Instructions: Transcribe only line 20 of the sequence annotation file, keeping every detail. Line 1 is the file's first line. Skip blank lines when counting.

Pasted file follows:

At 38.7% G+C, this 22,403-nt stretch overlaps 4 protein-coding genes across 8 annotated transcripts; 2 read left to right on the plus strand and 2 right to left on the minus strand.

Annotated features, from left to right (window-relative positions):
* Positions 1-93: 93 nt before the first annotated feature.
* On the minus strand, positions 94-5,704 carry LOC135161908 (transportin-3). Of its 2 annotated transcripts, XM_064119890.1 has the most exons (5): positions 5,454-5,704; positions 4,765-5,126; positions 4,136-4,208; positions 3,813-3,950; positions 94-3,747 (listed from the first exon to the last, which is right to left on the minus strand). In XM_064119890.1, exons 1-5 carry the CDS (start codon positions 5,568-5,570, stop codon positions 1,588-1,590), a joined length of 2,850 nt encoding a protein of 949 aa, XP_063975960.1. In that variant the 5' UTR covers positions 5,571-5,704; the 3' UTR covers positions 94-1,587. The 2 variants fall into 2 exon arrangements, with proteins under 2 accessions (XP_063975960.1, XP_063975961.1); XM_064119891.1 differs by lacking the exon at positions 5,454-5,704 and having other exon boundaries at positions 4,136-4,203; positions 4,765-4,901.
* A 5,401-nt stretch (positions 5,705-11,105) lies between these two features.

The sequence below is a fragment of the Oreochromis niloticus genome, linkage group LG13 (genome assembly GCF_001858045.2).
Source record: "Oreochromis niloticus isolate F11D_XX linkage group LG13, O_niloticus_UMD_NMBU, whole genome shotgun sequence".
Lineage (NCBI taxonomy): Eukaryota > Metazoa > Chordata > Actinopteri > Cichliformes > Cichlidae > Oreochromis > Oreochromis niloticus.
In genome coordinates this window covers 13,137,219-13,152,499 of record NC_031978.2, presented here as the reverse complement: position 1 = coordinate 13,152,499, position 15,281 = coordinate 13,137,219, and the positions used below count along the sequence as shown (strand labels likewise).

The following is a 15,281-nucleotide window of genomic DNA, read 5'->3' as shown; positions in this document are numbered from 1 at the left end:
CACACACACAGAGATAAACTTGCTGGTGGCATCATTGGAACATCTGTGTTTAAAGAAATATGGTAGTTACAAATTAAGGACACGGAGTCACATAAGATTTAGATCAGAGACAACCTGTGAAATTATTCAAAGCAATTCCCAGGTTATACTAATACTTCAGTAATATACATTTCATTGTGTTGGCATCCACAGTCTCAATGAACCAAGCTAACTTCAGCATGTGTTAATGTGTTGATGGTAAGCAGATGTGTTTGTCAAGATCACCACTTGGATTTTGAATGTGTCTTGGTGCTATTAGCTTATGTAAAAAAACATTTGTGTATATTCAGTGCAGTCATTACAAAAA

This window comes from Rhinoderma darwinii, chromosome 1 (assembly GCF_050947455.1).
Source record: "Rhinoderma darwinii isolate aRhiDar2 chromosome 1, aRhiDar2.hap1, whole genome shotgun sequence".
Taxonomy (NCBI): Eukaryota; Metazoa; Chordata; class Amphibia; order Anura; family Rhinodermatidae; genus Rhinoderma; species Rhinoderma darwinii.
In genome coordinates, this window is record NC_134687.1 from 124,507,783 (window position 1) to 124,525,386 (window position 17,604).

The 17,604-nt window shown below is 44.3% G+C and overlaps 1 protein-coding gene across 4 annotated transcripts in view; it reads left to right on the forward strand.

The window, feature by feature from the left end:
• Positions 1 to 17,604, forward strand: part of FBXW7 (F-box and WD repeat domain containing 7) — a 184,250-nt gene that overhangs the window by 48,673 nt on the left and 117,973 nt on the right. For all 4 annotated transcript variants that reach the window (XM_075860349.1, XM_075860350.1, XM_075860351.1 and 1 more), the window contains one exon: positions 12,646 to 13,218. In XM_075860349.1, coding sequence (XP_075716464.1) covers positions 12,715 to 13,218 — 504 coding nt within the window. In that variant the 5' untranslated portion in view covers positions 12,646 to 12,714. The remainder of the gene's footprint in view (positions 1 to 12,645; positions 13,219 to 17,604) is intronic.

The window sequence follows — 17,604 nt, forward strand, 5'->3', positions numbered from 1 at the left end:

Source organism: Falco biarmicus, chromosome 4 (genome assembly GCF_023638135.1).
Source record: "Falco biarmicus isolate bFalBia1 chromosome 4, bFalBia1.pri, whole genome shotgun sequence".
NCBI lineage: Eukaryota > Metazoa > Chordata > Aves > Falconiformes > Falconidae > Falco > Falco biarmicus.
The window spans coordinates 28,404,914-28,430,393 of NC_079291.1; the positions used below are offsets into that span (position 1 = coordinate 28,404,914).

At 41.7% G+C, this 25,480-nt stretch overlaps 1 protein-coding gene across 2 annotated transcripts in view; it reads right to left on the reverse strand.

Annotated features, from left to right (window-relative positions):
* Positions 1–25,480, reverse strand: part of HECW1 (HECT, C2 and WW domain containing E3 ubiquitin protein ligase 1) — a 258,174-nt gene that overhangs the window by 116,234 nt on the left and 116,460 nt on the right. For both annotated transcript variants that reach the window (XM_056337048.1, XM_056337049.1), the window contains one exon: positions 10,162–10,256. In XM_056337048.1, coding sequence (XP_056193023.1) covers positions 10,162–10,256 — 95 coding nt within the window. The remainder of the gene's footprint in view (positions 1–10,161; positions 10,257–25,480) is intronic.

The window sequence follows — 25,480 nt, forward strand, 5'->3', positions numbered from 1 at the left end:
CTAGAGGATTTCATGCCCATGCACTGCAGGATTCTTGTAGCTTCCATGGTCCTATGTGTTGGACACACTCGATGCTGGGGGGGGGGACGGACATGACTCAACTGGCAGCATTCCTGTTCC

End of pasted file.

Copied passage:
Source organism: Falco biarmicus, chromosome 4 (genome assembly GCF_023638135.1).